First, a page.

The content of Zero History is the entire sum of my knowledge of Japanese denim. I feel that I know the theory, though not the reality of the thing. I think that I understand a bit of the obsession which  seems to underlie so many things Japanese. The continuous search for the "perfect" pair of jeans (aka: the perfect pair for me) and not just the perfect pair, but several pairs, and readily available please; is a task in which I know that I am not alone. The perfect pair being NOT stretch (no spandex please, not even that stupid 1%,) NOT skinny (this looks good on exactly 2% of the population,) NOT distressed ( I am so sick of faux patination in lieu of quality.) Low waist. 501 Originals with the rise about 3 inches lower? Jean styles being the trend besotted things that they are, finding even a single pair that matches this description is approximately hopeless, and increasingly frustrating.

I can't help but feel that such a thing is available to those much more on the bleeding edge of coolness than I shall ever be. Perhaps those who live in cities like London and Tokyo, and who frequent high quality denim bars.

So, in my exhaustive (ing) search online, in desperation I typed in "custom jeans." I found this.   I live in fear that this new discovery will somehow disappear, and that I will be relegated to chasing my dream again. I suffer from a sort of desperate desire to order enough pairs to last my lifetime.

My new favorite jeans.

My first pair of custom jeans was based on measurements cobbled together by repeatedly pulling on my favorite ripped jeans and measuring, and laying them out, and measuring again. They are a thing of beauty. They are a lightweight 10 oz denim, very soft, and deep dyed: the least expensive (They start at $40) jeans on (click Custom Jeans - FIX measurements.) The sit low on my waist, and fall just short of hitting the floor when I wear flat shoes. I wear them constantly.

When I had worn and washed my first pair enough to have a good grasp on the fit, I ordered my second pair. They are an inch smaller in the waist, as the waist band tends to stretch with wear, and an inch or so longer in length for wearing with heels. The fit is great. I wasn't happy with the wash ( I think that I chose the light blue scrape wash) it arrived a very 90's sort of sky blue.

 I panicked for a few minutes and then over dyed them using this tutorial with this result. Much more acceptable.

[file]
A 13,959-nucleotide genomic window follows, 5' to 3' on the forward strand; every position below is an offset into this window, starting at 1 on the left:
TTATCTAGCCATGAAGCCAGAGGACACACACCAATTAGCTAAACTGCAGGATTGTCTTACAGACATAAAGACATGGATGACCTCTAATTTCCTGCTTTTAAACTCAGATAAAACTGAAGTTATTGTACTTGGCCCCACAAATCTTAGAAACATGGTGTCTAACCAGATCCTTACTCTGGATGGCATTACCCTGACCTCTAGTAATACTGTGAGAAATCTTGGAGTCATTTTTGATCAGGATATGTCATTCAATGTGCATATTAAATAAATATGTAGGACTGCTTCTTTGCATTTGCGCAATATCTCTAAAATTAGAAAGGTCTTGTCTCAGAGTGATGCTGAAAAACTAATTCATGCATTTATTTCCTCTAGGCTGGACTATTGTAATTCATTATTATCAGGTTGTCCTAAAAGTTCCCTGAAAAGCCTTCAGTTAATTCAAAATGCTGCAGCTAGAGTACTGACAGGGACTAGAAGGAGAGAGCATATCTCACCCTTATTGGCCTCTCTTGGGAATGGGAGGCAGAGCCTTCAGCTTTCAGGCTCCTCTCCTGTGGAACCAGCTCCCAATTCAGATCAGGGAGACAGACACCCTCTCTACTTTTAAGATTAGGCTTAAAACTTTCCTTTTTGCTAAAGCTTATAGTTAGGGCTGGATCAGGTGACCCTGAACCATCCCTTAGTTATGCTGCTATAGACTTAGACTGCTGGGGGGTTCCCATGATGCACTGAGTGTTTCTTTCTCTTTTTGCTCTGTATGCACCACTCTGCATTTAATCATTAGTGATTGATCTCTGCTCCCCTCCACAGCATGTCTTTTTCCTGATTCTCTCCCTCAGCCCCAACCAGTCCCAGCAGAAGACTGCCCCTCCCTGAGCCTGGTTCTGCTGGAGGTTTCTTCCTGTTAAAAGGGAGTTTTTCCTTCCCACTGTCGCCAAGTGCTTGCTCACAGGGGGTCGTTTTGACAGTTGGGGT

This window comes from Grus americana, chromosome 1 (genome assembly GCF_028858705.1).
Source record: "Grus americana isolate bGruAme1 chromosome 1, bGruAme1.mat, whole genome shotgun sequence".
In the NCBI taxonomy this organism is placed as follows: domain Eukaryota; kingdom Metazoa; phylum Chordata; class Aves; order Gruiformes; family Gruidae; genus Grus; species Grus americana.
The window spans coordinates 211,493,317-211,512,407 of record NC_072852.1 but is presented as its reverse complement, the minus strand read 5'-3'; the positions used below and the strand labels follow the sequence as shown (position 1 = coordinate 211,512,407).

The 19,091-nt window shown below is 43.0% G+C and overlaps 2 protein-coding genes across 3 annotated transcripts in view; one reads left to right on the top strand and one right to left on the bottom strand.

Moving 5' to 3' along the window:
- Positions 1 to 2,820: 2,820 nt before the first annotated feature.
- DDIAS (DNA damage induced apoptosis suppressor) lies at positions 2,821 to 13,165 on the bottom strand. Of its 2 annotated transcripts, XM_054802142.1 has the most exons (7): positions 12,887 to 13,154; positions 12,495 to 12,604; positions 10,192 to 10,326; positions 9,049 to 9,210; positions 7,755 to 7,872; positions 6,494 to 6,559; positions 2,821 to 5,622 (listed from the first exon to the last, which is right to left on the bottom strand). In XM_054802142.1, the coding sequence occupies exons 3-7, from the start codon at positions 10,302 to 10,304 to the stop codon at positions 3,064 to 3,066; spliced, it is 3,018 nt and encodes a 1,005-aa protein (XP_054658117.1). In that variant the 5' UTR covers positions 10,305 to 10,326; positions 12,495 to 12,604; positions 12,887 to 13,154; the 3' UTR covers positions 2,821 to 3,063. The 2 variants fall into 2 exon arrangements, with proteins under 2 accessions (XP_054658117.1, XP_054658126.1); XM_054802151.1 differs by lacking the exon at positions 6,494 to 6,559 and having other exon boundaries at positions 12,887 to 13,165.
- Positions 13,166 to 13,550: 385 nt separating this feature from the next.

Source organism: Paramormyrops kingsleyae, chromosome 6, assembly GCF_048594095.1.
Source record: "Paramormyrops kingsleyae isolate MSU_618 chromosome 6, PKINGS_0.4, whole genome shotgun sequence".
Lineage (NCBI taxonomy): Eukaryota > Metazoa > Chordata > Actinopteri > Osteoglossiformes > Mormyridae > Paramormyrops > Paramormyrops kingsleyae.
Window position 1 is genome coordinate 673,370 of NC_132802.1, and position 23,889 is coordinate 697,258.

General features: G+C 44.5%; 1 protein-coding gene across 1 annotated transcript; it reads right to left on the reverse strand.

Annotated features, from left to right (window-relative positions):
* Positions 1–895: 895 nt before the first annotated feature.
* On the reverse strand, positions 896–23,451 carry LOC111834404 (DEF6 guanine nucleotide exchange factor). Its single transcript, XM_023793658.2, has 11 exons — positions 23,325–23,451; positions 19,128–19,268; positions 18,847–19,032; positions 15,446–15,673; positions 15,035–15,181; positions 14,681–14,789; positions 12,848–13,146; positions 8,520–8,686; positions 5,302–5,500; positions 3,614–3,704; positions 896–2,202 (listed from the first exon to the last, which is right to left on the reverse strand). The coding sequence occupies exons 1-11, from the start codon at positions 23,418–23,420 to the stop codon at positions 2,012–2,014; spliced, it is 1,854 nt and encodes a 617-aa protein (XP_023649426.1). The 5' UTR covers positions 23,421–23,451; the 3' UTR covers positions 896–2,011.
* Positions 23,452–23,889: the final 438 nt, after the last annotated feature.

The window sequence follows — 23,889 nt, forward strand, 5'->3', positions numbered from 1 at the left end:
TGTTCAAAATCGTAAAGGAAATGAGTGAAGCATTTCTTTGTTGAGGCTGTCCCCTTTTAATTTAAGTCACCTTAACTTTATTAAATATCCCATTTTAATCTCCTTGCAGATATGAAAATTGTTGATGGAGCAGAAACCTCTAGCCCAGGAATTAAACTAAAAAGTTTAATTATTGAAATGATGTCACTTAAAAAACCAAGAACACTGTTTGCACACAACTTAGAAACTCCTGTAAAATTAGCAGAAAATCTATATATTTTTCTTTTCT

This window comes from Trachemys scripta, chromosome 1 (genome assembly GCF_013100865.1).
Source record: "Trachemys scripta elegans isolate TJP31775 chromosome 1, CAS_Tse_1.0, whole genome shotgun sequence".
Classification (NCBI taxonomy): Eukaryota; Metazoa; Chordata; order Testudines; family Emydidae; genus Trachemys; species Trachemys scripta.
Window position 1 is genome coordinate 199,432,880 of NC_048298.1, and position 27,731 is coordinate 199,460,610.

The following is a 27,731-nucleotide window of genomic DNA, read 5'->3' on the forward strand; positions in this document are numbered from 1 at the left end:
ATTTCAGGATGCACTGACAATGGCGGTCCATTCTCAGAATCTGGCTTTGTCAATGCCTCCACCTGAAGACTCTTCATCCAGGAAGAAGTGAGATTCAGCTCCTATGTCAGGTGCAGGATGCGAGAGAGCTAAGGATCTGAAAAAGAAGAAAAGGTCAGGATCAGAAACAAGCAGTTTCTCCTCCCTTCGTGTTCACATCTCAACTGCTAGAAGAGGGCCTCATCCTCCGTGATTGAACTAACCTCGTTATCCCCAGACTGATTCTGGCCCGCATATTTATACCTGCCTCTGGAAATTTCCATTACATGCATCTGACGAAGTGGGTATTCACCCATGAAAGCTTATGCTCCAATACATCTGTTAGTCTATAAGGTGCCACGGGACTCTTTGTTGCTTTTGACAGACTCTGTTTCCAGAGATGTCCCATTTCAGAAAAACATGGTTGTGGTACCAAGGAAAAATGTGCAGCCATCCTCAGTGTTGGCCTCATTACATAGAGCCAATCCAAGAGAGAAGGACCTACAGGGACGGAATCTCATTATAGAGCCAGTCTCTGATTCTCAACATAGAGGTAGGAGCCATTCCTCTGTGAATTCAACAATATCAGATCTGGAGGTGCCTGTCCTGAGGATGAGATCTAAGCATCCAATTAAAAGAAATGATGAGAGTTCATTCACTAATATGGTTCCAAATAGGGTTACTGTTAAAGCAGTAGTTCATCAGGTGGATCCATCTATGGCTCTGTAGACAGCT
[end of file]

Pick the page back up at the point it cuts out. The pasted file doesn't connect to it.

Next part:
Until I master the cosmopolitan and/or cash factor required for secret label japanese denim, I will revel in my own perfect-for-me denim, and work my way up to a custom classic trench coat.

Saturday, July 28, 2012

Small Town Parade

I love small town parades.

Let me be precise.

I live in a small town.

Unlike some people who most likely do not live in small towns themselves, I do not romanticize the smallness of it.

I do even love my small town all that much. I do not love the one crowded grocery store, or the overwhelming likelihood of running into acquaintances while dashing in for a carton of milk. I do not love the lack of convenience, or lack of movie theater. The schools are not great. I like anonymity and diversity. Both of these are in short supply in most small northwestern towns.

Moving on.

There is something about our small town parade, perhaps like a thousand others nationwide (I can't be sure.) I look forward to it. Year after year. We walk down to the end of the crowded street (I do not love it enough to actually stand IN the crowd) and wait with anticipation for the police car to wail it's siren and begin.

In case you couldn't read the sign. I enlarged it for you. I am good like that.

It is much like Stephen King is narrating in my head. The way he writes each character, making them so full of humanness.
Best politics ever. Cleaning up after the horses.

Like the act of choosing to walk or ride down the middle of the street; not glamourous, just people really; simply to be seen, makes them so... human.

I want to grin, and wave and clap, "I see you! You are seen!" And I do.